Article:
The team of lawyers at Reiss Edwards are very professional and friendly people. Their experience in and around UK immigration law is quite extensive; be sure that you application is in safe and competent hands. My immigration matter was an indefinite leave to remain application based on Tier 1 on a self-employment basis. The immigration lawyers at Reiss Edwards made sure that the application was perfect and ready to be accepted. I got a positive decision and I recommend them highly for anyone who needs a UK immigration help.
I contacted Reiss Edwards to help me with my wife's UK settlement visa. They acted with utmost professionalism throughout the entire application. I spoke with Joe Dinh, he is an immigration solicitor and he is one of the best solicitors out there. He ensured that there was little to no room for error. At some point I thought he was over cautious. He remained calmed and continued to assure us on our immigration matter. Most people in his position would have panicked but he was calmed and continued to assure us. We received out positive outcome very quickly.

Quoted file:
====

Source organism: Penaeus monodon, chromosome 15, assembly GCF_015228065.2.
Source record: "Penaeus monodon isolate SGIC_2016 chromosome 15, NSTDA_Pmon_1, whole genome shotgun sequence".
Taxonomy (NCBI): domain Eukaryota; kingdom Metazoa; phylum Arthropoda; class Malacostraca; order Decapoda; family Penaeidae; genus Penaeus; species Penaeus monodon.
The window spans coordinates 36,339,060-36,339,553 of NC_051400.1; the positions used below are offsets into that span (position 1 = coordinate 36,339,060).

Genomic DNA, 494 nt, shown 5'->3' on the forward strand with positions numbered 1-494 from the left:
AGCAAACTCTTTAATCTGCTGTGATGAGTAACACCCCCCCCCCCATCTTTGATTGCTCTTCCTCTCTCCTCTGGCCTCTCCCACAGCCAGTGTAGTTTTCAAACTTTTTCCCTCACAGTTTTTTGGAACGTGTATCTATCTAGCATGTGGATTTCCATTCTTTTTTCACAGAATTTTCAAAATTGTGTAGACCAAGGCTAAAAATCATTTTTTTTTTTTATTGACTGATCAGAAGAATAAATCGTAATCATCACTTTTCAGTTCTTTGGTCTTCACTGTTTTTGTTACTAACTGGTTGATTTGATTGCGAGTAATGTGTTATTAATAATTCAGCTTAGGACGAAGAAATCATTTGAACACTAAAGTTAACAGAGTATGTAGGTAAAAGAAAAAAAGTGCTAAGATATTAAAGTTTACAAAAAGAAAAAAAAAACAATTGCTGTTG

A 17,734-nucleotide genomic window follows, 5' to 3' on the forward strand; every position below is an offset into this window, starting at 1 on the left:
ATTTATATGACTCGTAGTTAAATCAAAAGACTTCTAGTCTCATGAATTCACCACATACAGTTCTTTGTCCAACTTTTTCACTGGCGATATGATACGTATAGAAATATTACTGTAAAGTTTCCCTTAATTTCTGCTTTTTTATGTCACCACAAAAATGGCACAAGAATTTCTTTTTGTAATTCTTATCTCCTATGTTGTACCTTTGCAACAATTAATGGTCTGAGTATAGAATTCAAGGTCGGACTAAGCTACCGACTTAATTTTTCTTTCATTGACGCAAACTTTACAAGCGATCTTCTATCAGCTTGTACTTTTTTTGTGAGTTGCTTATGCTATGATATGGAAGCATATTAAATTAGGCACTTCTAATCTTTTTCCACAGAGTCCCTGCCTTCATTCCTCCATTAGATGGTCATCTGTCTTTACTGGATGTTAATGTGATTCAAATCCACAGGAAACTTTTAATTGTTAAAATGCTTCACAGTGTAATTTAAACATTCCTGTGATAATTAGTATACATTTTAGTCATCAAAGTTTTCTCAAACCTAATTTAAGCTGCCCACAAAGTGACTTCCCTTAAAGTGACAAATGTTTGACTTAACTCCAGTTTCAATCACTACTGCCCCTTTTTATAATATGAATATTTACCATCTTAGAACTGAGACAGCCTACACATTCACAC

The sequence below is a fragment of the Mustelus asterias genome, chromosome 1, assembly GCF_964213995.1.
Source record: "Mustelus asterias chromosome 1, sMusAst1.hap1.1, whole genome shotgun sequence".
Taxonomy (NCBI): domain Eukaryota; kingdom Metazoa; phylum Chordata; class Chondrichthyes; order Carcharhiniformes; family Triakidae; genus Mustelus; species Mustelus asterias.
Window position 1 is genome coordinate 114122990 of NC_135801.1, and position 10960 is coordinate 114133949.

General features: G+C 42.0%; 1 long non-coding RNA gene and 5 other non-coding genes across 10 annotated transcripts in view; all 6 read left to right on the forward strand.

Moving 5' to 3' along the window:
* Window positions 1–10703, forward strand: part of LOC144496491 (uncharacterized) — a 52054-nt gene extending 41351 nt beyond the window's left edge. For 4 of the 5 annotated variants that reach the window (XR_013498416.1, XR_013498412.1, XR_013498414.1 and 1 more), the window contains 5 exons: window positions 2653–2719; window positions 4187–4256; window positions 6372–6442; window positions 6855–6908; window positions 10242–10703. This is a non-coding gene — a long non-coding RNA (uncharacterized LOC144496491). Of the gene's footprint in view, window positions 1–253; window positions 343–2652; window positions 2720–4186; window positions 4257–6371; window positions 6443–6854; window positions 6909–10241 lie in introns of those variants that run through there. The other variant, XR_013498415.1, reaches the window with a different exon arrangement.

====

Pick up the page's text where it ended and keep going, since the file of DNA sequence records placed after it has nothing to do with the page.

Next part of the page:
I have been using Reiss Edwards for three years now for my family's immigration application. Both for my initial application and extension. They are really affordable. The team of solicitors at this firm are probably one of the most efficient and economical in terms of cost. They offered free advice over the phone and spent good time with us before inviting us for consultation.
Reiss Edwards is a top notch immigration service company. The way they handled our documentation and also the list of documents they sent was efficient and top quality. They helped us professionally throughout the process. We are very happy with the immigration advice we received from the team. We highly recommend them.